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Types and Benefits of Advertising
What You Can Do
The Harm Advertising Can Do

What's Right and What's Wrong With Advertising

The Energizer bunny has become the cultural icon of the 90's, thanks to the creativity of its creators and the pervasiveness of advertising. There's no doubt that advertising has shaped our perceptions. For the last 100 years it has dominated our culture, from roadside Burma Shave signs to "See the U.S.A. in your Chevrolet" to "Where's the beef?"

Advertising is a necessary component of a free-market economy, as developing nations and those emerging from Communism are discovering. It can be used for good, according to a working draft of the new Vatican document, "Ethics in Advertising." But advertising can also harm individuals and society "if harmful and utterly useless goods are touted to the public, if false assertions are made about goods for sale, if less than admirable human tendencies are exploited."

The Pontifical Council on Social Communications has devoted five years to preparing this new document which is expected to be approved at the February-March meeting. This paper is intended to open a dialogue with the advertising profession.

The new document is a noble effort. Culling pertinent insights from the Vatican II and postconciliar documents, Popes Paul VI's and John Paul II's messages, speeches and encyclicals, and previous documents of the Pontifical Council, this document focuses Church reflection on advertising.

Types and Benefits of Advertising

The document recognizes the different kinds of advertising: commercial for products and services; political on behalf of parties and candidates; public service on behalf of institutions, programs and causes.

Keep in mind that the Church, too, engages in advertising. The Catholic Communication Campaign promotes itself with "Good Values Make Good Kids" ads. Parishes often take out ads in local newspapers and telephone directories to list Mass schedules and garner attention for special programs like "Come Home to the Church." Bingos and festivals benefit by being trumpeted in ads. Catholic newspapers and some magazines like this one take advertising as a service to readers and may depend on it as a revenue source, which lowers the subscription price. Advertising often sponsors religious programs and productions on TV and radio.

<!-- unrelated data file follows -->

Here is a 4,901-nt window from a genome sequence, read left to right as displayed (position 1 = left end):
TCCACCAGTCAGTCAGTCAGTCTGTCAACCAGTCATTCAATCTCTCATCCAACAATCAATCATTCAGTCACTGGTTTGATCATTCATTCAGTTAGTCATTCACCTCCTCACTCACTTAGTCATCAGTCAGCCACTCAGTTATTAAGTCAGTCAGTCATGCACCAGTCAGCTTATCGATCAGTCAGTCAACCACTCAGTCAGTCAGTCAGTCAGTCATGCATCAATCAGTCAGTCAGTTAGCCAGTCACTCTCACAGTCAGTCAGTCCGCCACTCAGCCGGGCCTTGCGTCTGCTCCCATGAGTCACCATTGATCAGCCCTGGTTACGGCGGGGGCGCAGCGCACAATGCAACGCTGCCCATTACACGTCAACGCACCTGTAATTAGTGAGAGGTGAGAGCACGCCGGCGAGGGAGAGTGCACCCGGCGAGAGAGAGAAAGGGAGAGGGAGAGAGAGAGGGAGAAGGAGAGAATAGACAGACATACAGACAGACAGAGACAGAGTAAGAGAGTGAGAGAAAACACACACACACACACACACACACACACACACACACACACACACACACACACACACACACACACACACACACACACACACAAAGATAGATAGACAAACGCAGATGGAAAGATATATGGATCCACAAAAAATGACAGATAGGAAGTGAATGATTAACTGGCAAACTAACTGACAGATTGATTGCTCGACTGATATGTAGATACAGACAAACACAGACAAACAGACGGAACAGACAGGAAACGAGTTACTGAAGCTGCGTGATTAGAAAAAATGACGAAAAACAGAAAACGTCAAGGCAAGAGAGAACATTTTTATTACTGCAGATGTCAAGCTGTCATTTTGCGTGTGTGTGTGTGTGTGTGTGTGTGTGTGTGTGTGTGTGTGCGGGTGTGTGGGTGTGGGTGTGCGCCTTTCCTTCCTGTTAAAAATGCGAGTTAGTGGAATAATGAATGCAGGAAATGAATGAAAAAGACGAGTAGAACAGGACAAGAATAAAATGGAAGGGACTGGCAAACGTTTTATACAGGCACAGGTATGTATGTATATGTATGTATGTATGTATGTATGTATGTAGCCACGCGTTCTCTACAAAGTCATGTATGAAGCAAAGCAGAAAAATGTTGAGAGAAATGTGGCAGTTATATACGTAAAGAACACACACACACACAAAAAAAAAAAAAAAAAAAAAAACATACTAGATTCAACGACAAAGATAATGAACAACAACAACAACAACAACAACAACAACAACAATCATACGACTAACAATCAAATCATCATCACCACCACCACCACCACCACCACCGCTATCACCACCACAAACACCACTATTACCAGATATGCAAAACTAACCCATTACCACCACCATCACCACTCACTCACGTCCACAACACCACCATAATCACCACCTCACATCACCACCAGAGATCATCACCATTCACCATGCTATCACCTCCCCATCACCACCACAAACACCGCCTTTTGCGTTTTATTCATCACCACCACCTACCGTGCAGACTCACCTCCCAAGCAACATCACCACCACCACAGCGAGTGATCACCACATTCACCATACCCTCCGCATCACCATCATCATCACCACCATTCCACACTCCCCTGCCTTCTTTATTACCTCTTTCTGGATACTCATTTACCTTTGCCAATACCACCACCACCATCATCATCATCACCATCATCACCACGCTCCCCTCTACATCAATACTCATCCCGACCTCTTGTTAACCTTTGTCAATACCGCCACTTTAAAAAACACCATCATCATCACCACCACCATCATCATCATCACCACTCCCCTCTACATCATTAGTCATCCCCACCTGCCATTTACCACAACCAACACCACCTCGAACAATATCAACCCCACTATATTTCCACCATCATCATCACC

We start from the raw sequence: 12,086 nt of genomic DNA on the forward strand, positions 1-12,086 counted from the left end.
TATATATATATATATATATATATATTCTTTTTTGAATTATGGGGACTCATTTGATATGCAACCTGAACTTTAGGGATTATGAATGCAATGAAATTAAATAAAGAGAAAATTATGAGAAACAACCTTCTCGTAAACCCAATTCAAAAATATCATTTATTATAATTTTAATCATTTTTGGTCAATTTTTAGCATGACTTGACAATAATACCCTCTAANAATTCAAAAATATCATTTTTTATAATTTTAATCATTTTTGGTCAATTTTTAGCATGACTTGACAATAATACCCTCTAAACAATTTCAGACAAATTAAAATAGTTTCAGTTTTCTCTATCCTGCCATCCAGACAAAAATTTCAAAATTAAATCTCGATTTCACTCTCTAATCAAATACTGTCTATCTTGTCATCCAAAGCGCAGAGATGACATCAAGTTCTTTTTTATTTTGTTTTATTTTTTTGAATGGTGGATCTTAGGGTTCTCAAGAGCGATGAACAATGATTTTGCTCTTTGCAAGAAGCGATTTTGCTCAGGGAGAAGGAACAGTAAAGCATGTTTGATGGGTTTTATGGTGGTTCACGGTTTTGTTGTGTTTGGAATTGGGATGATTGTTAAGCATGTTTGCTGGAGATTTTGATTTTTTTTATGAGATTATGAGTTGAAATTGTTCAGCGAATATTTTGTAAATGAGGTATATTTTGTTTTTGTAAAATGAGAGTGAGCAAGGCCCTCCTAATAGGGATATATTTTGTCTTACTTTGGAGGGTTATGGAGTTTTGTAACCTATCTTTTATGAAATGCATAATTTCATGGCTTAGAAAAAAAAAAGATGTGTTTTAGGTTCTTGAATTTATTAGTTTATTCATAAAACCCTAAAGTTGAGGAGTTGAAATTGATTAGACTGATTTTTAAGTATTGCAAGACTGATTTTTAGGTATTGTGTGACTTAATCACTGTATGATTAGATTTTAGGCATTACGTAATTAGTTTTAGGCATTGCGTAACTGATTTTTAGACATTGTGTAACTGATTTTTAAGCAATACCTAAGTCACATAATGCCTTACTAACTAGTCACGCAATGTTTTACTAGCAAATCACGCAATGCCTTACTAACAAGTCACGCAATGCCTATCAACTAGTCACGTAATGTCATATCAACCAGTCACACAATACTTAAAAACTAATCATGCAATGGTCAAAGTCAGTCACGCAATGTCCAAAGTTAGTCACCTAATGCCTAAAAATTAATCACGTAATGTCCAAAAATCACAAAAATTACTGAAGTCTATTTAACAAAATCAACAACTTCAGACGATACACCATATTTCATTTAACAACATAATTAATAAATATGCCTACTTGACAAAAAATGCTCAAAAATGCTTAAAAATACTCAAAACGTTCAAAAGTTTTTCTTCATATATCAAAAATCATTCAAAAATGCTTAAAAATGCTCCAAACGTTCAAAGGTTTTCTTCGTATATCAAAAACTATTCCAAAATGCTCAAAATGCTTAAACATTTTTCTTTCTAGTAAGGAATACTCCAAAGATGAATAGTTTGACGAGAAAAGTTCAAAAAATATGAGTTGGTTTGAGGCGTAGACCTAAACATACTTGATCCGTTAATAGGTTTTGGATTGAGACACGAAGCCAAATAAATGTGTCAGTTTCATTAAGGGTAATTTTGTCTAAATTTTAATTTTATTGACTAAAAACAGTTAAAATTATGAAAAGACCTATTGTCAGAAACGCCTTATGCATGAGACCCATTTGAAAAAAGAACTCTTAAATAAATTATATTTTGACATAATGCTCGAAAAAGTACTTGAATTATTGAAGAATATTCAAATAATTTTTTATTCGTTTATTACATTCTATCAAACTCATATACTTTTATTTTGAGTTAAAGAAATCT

Advertising informs people about the availability of desirable new products and services and improvements in existing ones. It helps consumers make informed decisions, lowers prices, stimulates economic progress and contributes to a better life.

The Harm Advertising Can Do

After sketching out the potential for good, the working draft spends more than twice the wordage on the harm that advertising can do and does do. That is unfortunate. Then this document provides some ethical and moral principles.

When advertising misrepresents or exaggerates or withholds relevant facts, it betrays its role as a purveyor of information. Ethical advertising does not seek to deceive by what it says, implies or fails to say.

But the document also fails to state point-blank a basic moral principle: that if a product or service is immoral, any advertising of that product or service is also immoral. Nowadays cigarette advertising might be considered immoral, pointed out a communication arts professor at Xavier University, Thomas A. Schick, A.P.R., to a group of Catholic communicators in Cincinnati in January. Clearer examples might be the intrinsic immorality of advertising abortifacients or pornographic films.

Evaluating the truth of an ad is complicated because it depends not just on its words but also on its visuals and context, and on whether deceptive techniques were used. A case in point was a Volvo ad in which a monster truck ran over a row of cars and only the Volvo survived. It turned out that the Volvo had had its support beams reinforced.

The document is critical of the practice of brand-name advertising where there are negligible differences between brands and advertising attempts to influence people to buy on the basis of irrational motives.

Here too, the document seems weak. Is it immoral to establish a brand image, to point to a reputation for reliability (e.g., the lonely Maytag repairman) or to carve out a market niche? How moral is advertising that appeals to the emotions, feelings like belonging (to the Pepsi generation, say) or self-esteem?

No doubt, advertising encourages consumerism. It can create false needs and "unremitting pressure to buy luxury articles." Pope John Paul II said in Centesimus Annus: "It is not wrong to want to live better; what is wrong is a style of life which is presumed to be better when it is directed toward 'having' rather than 'being'...."

What You Can Do

This document is intended first for advertising professionals and asks that they develop and enforce voluntary codes of ethics.

But the public should also be involved in reacting to and policing advertising. Write advertisers when you find ads vulgar or degrading. Complain when ads are deceptive. Be alert to the impact of toy or snack food ads on your children. Sound off when you're offended by images of Mother Teresa or the pope being misused to sell things. (But don't automatically assume all lighthearted use of religious images is sacrilegious: Those Xerox ads actually reminded people of the role monks played in preserving learning during the Middle Ages.)

Be sure to write also when you like an ad or the program a responsible advertiser sponsors or an advertiser's charitable efforts like Ronald McDonald houses. Honey is often more effective than vinegar in sweetening a dish.--B.B.

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